Wednesday, December 07, 2016

Today -100: December 7, 1916: Of fallen capitals, prime ministers, généralissimos, and the greatest enemy of the home


Bucharest falls.

David Lloyd George becomes prime minister, although it is unclear if he’ll be able to form a government.

French Gen. Joseph Joffre is being kicked upstairs, promoted to Marshal (maréchal) of France, a title which hasn’t been given in decades (and not at all under the Third Republic) and given new responsibilities in control of, he will soon discover, nothing. Gen. Philippe Pétain is being considered to take over from Joffre as généralissimo, but he’s demanding authority over all Allied forces in France, which the British would never agree to. So instead the job will go to Robert Nivelle.

Evidently Germany is deporting Russian Poles for forced labor in Germany, and has been for some time, but a lot less is known about this than about the Belgians.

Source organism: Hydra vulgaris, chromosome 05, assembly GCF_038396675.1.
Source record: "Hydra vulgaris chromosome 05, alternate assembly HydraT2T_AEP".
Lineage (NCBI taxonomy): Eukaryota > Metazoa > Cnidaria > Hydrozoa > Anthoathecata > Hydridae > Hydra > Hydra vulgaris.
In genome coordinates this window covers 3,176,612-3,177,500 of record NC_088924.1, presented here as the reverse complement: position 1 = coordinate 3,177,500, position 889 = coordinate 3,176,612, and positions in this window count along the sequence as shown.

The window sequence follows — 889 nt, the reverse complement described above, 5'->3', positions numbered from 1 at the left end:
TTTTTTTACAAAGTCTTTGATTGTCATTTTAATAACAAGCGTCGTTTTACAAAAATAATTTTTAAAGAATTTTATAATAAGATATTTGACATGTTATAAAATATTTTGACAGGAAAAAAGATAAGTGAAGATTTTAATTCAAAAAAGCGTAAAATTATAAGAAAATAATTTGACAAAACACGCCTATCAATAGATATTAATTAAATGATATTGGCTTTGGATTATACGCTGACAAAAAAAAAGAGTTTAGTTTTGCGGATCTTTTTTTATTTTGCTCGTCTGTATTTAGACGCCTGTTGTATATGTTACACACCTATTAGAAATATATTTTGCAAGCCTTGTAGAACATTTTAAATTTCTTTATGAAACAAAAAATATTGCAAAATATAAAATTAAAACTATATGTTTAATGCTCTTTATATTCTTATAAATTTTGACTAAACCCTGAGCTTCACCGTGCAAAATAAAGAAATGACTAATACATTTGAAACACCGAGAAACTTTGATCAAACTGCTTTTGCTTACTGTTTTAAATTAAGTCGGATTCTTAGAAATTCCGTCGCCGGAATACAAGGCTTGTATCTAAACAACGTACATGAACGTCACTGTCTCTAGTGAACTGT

William Jennings Bryan says the Democratic Party has to support prohibition, it “cannot hesitate to choose the home against the greatest enemy that has arisen to menace it.” He warns against proposals by railroads to remove the power of states to regulate them and give exclusive control to Congress, as “lead[ing] to a centralization which would threaten the very existence of our dual form of government.”

Hans Richter, the foremost conductor of Richard Wagner operas and Brahams, dies in Bayreuth. He seems to have made no recordings, so we’ll just have to take the word of contemporaries that he was pretty good.


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